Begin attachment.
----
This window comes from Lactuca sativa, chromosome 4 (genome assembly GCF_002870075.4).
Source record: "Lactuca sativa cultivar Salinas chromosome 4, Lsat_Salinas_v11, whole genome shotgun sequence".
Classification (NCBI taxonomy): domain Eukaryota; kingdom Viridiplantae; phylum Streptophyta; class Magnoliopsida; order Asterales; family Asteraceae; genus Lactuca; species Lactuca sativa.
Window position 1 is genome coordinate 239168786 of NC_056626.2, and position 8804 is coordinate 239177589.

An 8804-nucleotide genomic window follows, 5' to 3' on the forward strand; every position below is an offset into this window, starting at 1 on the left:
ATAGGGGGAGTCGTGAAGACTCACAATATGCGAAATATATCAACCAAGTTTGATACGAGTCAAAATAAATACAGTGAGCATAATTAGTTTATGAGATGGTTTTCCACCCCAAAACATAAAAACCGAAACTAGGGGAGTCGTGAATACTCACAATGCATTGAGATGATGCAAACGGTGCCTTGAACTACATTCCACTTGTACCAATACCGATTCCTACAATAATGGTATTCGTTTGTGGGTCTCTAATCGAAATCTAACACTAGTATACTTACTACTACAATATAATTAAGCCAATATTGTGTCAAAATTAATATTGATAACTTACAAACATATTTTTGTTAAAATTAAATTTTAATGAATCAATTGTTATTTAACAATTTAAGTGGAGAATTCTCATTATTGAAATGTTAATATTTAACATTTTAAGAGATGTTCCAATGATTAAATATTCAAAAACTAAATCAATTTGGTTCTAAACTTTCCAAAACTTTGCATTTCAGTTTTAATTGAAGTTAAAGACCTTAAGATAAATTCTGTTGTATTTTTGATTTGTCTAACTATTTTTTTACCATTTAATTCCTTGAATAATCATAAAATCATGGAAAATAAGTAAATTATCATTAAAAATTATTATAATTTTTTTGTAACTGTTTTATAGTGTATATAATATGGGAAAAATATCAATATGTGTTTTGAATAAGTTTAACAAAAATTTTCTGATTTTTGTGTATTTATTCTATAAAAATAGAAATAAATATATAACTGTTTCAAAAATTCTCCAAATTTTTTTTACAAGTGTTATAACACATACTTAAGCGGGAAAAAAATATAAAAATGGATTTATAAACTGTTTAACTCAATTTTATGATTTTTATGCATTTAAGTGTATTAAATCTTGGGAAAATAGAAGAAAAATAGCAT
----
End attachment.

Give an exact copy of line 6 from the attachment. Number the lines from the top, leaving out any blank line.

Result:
ATAGGGGGAGTCGTGAAGACTCACAATATGCGAAATATATCAACCAAGTTTGATACGAGTCAAAATAAATACAGTGAGCATAATTAGTTTATGAGATGGTTTTCCACCCCAAAACATAAAAACCGAAACTAGGGGAGTCGTGAATACTCACAATGCATTGAGATGATGCAAACGGTGCCTTGAACTACATTCCACTTGTACCAATACCGATTCCTACAATAATGGTATTCGTTTGTGGGTCTCTAATCGAAATCTAACACTAGTATACTTACTACTACAATATAATTAAGCCAATATTGTGTCAAAATTAATATTGATAACTTACAAACATATTTTTGTTAAAATTAAATTTTAATGAATCAATTGTTATTTAACAATTTAAGTGGAGAATTCTCATTATTGAAATGTTAATATTTAACATTTTAAGAGATGTTCCAATGATTAAATATTCAAAAACTAAATCAATTTGGTTCTAAACTTTCCAAAACTTTGCATTTCAGTTTTAATTGAAGTTAAAGACCTTAAGATAAATTCTGTTGTATTTTTGATTTGTCTAACTATTTTTTTACCATTTAATTCCTTGAATAATCATAAAATCATGGAAAATAAGTAAATTATCATTAAAAATTATTATAATTTTTTTGTAACTGTTTTATAGTGTATATAATATGGGAAAAATATCAATATGTGTTTTGAATAAGTTTAACAAAAATTTTCTGATTTTTGTGTATTTATTCTATAAAAATAGAAATAAATATATAACTGTTTCAAAAATTCTCCAAATTTTTTTTACAAGTGTTATAACACATACTTAAGCGGGAAAAAAATATAAAAATGGATTTATAAACTGTTTAACTCAATTTTATGATTTTTATGCATTTAAGTGTATTAAATCTTGGGAAAATAGAAGAAAAATAGCAT